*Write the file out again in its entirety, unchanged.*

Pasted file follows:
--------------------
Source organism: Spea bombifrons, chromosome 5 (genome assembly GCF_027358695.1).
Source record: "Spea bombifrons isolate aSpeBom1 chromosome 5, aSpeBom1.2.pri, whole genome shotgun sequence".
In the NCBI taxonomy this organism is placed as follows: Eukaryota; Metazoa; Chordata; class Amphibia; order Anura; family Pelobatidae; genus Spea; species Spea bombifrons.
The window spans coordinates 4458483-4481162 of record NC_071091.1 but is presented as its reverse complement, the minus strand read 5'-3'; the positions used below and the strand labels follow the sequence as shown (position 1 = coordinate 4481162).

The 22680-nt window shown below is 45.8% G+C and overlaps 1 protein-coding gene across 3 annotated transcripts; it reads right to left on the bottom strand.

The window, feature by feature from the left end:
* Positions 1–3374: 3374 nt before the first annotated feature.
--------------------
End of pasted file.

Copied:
Source organism: Spea bombifrons, chromosome 5 (genome assembly GCF_027358695.1).
Source record: "Spea bombifrons isolate aSpeBom1 chromosome 5, aSpeBom1.2.pri, whole genome shotgun sequence".
In the NCBI taxonomy this organism is placed as follows: Eukaryota; Metazoa; Chordata; class Amphibia; order Anura; family Pelobatidae; genus Spea; species Spea bombifrons.
The window spans coordinates 4458483-4481162 of record NC_071091.1 but is presented as its reverse complement, the minus strand read 5'-3'; the positions used below and the strand labels follow the sequence as shown (position 1 = coordinate 4481162).

The 22680-nt window shown below is 45.8% G+C and overlaps 1 protein-coding gene across 3 annotated transcripts; it reads right to left on the bottom strand.

The window, feature by feature from the left end:
* Positions 1–3374: 3374 nt before the first annotated feature.